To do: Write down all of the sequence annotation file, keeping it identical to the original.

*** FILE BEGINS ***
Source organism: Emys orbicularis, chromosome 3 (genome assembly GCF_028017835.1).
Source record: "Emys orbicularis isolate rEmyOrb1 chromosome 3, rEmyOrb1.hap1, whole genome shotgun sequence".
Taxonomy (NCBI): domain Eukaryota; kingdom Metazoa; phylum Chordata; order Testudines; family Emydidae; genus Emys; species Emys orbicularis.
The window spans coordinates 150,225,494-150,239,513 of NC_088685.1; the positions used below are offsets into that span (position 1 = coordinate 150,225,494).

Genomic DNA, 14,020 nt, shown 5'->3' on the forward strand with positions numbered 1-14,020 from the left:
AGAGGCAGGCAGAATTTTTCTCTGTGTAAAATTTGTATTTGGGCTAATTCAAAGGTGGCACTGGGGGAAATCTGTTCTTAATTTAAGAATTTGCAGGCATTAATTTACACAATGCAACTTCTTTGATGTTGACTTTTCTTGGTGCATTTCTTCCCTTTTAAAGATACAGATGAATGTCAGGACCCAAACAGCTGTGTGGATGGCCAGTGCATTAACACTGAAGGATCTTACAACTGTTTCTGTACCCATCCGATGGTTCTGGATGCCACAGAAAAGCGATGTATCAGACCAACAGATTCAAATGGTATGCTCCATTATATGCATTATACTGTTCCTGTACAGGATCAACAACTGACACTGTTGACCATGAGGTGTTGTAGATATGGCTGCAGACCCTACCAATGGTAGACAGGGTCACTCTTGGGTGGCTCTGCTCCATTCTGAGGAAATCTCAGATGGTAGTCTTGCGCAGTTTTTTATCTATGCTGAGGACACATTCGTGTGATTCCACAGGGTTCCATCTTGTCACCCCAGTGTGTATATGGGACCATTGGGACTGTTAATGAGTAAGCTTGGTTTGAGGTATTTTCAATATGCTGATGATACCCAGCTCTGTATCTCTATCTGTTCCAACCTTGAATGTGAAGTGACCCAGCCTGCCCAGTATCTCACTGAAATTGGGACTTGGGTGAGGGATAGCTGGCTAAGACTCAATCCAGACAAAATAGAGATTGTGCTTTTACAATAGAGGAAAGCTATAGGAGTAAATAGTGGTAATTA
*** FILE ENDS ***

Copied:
Source organism: Emys orbicularis, chromosome 3 (genome assembly GCF_028017835.1).
Source record: "Emys orbicularis isolate rEmyOrb1 chromosome 3, rEmyOrb1.hap1, whole genome shotgun sequence".
Taxonomy (NCBI): domain Eukaryota; kingdom Metazoa; phylum Chordata; order Testudines; family Emydidae; genus Emys; species Emys orbicularis.
The window spans coordinates 150,225,494-150,239,513 of NC_088685.1; the positions used below are offsets into that span (position 1 = coordinate 150,225,494).

Genomic DNA, 14,020 nt, shown 5'->3' on the forward strand with positions numbered 1-14,020 from the left:
AGAGGCAGGCAGAATTTTTCTCTGTGTAAAATTTGTATTTGGGCTAATTCAAAGGTGGCACTGGGGGAAATCTGTTCTTAATTTAAGAATTTGCAGGCATTAATTTACACAATGCAACTTCTTTGATGTTGACTTTTCTTGGTGCATTTCTTCCCTTTTAAAGATACAGATGAATGTCAGGACCCAAACAGCTGTGTGGATGGCCAGTGCATTAACACTGAAGGATCTTACAACTGTTTCTGTACCCATCCGATGGTTCTGGATGCCACAGAAAAGCGATGTATCAGACCAACAGATTCAAATGGTATGCTCCATTATATGCATTATACTGTTCCTGTACAGGATCAACAACTGACACTGTTGACCATGAGGTGTTGTAGATATGGCTGCAGACCCTACCAATGGTAGACAGGGTCACTCTTGGGTGGCTCTGCTCCATTCTGAGGAAATCTCAGATGGTAGTCTTGCGCAGTTTTTTATCTATGCTGAGGACACATTCGTGTGATTCCACAGGGTTCCATCTTGTCACCCCAGTGTGTATATGGGACCATTGGGACTGTTAATGAGTAAGCTTGGTTTGAGGTATTTTCAATATGCTGATGATACCCAGCTCTGTATCTCTATCTGTTCCAACCTTGAATGTGAAGTGACCCAGCCTGCCCAGTATCTCACTGAAATTGGGACTTGGGTGAGGGATAGCTGGCTAAGACTCAATCCAGACAAAATAGAGATTGTGCTTTTACAATAGAGGAAAGCTATAGGAGTAAATAGTGGTAATTA